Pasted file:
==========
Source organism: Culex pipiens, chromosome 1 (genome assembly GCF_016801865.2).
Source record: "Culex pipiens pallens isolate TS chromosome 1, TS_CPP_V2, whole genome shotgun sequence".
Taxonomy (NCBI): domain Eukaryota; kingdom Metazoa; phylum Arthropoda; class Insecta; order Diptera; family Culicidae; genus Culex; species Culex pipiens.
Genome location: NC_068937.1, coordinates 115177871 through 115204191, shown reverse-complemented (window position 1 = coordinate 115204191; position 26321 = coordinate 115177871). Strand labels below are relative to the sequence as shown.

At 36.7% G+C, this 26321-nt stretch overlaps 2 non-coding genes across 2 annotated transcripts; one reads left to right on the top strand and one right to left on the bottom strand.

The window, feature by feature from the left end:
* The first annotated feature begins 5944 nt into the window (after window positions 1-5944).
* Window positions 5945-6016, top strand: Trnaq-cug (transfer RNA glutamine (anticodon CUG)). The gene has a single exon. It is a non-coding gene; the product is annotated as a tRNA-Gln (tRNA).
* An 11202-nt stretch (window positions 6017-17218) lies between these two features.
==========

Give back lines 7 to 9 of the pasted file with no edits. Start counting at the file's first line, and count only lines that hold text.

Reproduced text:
* The first annotated feature begins 5944 nt into the window (after window positions 1-5944).
* Window positions 5945-6016, top strand: Trnaq-cug (transfer RNA glutamine (anticodon CUG)). The gene has a single exon. It is a non-coding gene; the product is annotated as a tRNA-Gln (tRNA).
* An 11202-nt stretch (window positions 6017-17218) lies between these two features.